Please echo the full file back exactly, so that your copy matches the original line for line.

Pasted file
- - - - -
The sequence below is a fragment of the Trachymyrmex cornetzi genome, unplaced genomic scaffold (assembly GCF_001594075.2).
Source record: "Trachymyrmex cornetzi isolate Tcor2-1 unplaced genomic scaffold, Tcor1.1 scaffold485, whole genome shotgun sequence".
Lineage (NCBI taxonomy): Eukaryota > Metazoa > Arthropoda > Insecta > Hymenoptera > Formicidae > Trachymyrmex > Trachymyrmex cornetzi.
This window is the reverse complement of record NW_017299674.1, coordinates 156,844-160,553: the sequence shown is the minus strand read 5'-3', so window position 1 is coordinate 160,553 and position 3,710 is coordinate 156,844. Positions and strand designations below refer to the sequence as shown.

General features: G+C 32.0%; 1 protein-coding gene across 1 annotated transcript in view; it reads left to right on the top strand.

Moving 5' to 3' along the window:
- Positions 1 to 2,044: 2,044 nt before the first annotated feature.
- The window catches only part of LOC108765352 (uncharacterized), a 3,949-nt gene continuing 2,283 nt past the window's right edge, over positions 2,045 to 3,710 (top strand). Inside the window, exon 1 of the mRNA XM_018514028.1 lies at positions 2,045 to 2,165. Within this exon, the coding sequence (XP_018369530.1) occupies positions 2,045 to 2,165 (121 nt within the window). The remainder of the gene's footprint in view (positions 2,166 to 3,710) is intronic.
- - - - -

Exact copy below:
The sequence below is a fragment of the Trachymyrmex cornetzi genome, unplaced genomic scaffold (assembly GCF_001594075.2).
Source record: "Trachymyrmex cornetzi isolate Tcor2-1 unplaced genomic scaffold, Tcor1.1 scaffold485, whole genome shotgun sequence".
Lineage (NCBI taxonomy): Eukaryota > Metazoa > Arthropoda > Insecta > Hymenoptera > Formicidae > Trachymyrmex > Trachymyrmex cornetzi.
This window is the reverse complement of record NW_017299674.1, coordinates 156,844-160,553: the sequence shown is the minus strand read 5'-3', so window position 1 is coordinate 160,553 and position 3,710 is coordinate 156,844. Positions and strand designations below refer to the sequence as shown.

General features: G+C 32.0%; 1 protein-coding gene across 1 annotated transcript in view; it reads left to right on the top strand.

Moving 5' to 3' along the window:
- Positions 1 to 2,044: 2,044 nt before the first annotated feature.
- The window catches only part of LOC108765352 (uncharacterized), a 3,949-nt gene continuing 2,283 nt past the window's right edge, over positions 2,045 to 3,710 (top strand). Inside the window, exon 1 of the mRNA XM_018514028.1 lies at positions 2,045 to 2,165. Within this exon, the coding sequence (XP_018369530.1) occupies positions 2,045 to 2,165 (121 nt within the window). The remainder of the gene's footprint in view (positions 2,166 to 3,710) is intronic.